St. George Spirits California Agricole Reserve Rum

St. George Spirits Agricole Reserve-RG1a-USE

Product of:  California, USA
Aged:  NA
Price: $75
Alcohol: 40% ABV
Sugar: 0 g/L
Context: Aged 
Rum Agricole
RG Rating:  7

Tasting Notes
St. George Spirits’ California Agricole Reserve rum entices with its  bright copper color.  Legs form and run quickly after swirling, leaving only a smattering of randomly dispersed droplets clinging to the sides of a tasting glass.  But the rum emits a potent vegetal, grassy, spice bouquet, promising a heady tasting adventure.

Ease into the sniffing.  The California-grown sugarcane of this agricole rum is fully evident in the vegetal aromas.  Perhaps the cane was crushed more than a day or so after harvesting, as forward scents of decaying bagasse reveal the fibrous structure of the plant.  Plentiful woody scents from the cane and aging cask on an oily texture are delivered aggressively to your nose.  It’s more cane than sugarcane – unmistakably forward yet somehow managing to be appealing.  The initial taste is likewise big and bold, with flavors more sour than sweet,  fully reflecting the vegetal aromas.   Wood and plant matter are foremost, and distinctly lacking any sweetness.  The body is characterized by an oily sensation on the tongue – not viscous but slick – ending in a brief, dry but very smooth finish of dried sugarcane fibers.  From beginning to end, this rum is expresses its sugarcane source.

Anecdotes 
Sipped neat, the rum is intensely grassy, clearly declaring its sugarcane DNA.  It expresses the decayed vegetal aromas and flavors to a considerably greater degree than rhums agriciole produced on Martinique and Guadeloupe.  Unlike those French West Indies rhums, the St. George Spirits does not dilute their California sugarcane with water during crushing.  Distiller Lance Winters prefers to only ferment the juice from the cane itself, claiming “that’s where the flavor comes from”.

The sugarcane for the bottling reviewed here was harvested in late March of 2010.  A common strain of yeast known as EC1118 is added to the sugarcane juice to start the fermentation at 21°C.  Winters chose this yeast for it’s relatively neutral affect on the sugarcane juice.  “It imparts a minimum of other flavors”.  EC1118 is an aggressive yeast, generally overpowering other weaker strains in the wash – airborne or native to the sugarcane stalks themselves.  EC1118 is relatively tolerant of alcohol and also produces about 30ppm of sulphur dioxide that inhibits the growth of bacteria during fermentation. 

Crushing California-grown sugarcane at St. George Spirits-RG1

Raw spirit was condensed off the still at an average alcohol content of  68%. The lowest of the runs was around 50% ABV.  The raw spirit was rested in stainless steel tanks for 5 weeks, then laid down into barrels for aging at 54.81% ABV for four years and one month.  After extraction from the barrels, the rum was gradually diluted down to 40% ABV for bottling over three months time.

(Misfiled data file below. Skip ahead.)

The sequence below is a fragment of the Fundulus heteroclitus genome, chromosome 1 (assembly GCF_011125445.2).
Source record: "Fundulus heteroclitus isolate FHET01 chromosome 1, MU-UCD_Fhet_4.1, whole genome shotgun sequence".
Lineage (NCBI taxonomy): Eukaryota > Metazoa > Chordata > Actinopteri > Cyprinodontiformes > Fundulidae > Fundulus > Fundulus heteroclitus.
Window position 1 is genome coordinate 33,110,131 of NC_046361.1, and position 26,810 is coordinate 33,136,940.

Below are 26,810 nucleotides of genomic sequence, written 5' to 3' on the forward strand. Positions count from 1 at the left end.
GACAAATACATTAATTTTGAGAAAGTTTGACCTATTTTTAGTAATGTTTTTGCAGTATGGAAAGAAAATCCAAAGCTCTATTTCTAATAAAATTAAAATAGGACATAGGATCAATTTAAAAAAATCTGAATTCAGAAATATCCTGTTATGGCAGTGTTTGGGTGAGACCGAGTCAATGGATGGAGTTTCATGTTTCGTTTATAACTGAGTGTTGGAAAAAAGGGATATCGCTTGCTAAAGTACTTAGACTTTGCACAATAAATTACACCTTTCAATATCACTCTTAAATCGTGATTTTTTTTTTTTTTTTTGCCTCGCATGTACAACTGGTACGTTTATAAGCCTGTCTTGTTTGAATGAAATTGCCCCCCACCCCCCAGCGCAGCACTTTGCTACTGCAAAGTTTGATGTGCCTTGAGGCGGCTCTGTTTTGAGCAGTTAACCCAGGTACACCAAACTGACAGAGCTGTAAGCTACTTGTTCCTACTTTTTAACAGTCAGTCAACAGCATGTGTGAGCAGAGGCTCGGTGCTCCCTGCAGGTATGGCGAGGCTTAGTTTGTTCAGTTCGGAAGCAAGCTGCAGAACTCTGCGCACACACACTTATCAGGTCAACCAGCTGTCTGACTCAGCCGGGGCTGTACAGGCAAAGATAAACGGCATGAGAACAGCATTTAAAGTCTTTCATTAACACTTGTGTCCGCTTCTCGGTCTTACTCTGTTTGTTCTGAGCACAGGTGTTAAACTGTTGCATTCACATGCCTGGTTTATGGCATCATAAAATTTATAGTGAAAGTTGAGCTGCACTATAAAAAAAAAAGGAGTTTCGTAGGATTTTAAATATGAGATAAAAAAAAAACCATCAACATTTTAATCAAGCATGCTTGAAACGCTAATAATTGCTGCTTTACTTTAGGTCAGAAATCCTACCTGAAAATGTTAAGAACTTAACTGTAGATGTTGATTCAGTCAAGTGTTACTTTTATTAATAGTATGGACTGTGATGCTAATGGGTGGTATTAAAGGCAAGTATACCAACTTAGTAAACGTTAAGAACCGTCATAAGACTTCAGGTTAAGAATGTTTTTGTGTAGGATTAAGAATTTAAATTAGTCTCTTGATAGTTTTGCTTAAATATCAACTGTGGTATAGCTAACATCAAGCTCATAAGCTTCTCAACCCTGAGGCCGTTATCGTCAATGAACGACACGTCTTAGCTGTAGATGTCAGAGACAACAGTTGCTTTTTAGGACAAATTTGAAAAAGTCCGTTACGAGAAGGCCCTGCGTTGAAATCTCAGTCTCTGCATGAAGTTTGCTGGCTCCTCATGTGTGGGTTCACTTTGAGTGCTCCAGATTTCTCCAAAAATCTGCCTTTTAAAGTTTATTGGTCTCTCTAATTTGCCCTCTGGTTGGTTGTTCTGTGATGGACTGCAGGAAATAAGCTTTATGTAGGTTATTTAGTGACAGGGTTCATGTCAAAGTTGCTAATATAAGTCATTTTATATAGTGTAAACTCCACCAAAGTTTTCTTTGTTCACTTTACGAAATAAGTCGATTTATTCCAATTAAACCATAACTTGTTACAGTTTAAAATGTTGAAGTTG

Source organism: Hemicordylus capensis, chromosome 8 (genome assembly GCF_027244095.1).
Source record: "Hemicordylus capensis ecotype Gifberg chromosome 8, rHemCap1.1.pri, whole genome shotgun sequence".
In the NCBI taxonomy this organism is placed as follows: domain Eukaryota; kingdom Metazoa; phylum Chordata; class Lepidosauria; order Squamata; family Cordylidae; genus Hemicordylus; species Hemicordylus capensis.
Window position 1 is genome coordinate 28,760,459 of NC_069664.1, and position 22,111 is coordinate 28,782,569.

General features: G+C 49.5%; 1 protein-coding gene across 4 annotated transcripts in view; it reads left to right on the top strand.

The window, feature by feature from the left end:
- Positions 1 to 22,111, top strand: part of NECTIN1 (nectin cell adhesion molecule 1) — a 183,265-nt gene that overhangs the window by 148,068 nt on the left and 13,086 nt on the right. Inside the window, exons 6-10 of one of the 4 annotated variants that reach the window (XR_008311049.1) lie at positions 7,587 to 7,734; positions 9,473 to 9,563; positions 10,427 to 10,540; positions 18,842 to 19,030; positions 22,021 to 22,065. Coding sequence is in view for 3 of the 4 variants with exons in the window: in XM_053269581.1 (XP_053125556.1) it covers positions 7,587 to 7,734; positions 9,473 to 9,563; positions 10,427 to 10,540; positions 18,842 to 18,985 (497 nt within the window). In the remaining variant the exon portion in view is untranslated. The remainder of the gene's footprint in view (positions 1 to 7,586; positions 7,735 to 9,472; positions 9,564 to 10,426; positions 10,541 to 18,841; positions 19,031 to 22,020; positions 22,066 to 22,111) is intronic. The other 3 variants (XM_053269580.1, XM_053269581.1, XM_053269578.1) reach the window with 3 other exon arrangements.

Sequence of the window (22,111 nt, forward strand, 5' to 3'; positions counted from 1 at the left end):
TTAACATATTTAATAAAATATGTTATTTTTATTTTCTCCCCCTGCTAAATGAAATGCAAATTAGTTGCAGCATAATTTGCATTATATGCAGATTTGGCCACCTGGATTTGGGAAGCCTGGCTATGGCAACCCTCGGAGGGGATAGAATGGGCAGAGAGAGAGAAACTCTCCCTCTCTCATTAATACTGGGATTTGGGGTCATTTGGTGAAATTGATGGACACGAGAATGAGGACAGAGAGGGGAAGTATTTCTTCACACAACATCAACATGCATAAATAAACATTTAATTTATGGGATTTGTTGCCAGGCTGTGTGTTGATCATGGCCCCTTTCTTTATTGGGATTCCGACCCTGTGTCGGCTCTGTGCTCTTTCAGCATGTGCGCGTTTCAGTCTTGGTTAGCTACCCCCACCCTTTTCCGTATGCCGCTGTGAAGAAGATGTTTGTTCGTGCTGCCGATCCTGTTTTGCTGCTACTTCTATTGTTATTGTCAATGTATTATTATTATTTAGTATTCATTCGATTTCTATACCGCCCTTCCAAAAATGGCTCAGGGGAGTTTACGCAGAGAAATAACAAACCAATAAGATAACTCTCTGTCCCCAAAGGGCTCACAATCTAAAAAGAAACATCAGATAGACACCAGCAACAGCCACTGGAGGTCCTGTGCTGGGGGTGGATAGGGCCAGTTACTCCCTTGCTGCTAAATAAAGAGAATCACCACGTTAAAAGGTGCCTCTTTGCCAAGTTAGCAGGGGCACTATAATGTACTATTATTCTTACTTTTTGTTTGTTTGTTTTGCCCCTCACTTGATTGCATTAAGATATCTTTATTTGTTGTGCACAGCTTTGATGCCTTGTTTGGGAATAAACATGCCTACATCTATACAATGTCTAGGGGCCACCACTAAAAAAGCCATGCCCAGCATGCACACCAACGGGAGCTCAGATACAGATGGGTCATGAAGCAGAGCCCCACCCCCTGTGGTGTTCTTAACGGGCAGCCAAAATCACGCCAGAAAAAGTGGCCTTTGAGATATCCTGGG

St. George has four Arnold Holstein stills in its employ:  2 x 250L, 1 x 1500L, and 1 x 500L with 2 Columns.  The columns of the last still can be operated using one or both columns, and any combination of their 16 bubble cups.  The rum was aged for four years and four months in French Oak, exposed to the Pacific Ocean breezes funneling through the Golden Gate to Alameda, California.

Take a photo tour of St. George Spirits' Distillery here.

Like all of St. George’s liquors, their California Agroicole Rum is packaged in a substantial, wide bottle topped with a natural wood cap and synthetic stopper.  

Opinion
If you were expecting St. George Spirits California Agricole Reserve rum to replicate a rhum from Martinique or Guadeloupe, then guess again.  It is as far removed in flavor as it is geographically – drier, more fibrous than sweet, grassy and without the subtle anise and nutmeg aromas that define so many rhum from the French West Indies.  This is a uniquely California agricole rum.  Here, the cane is different, the still is pot not column, the EC1118 yeast is an aggressively territorial eater and significantly different from the more delicate baker’s yeast generally used for fermenting fresh vesou on Martinique.  

If you’re looking for a big powerful rum, then this might be the one.  For others, it will have grow on you.  Much as French rhum vieux agricole is an acquired taste (alas, many Americans never do), this rum from St. George Spirits takes some getting used to.  Give it time.  Say, about half a glass.  You’ll appreciate its potent musty flavor.  If you prefer, add a little ice.  It goes a long way toward disarming the more powerful flavors. 

Reviewed: The sugarcane distilled into this rum was harvested from California’s Imperial Valley during 2010 and tasted less than 200 miles away at the Rum Gallery, USA in June 2015.

© Dave Russell 2017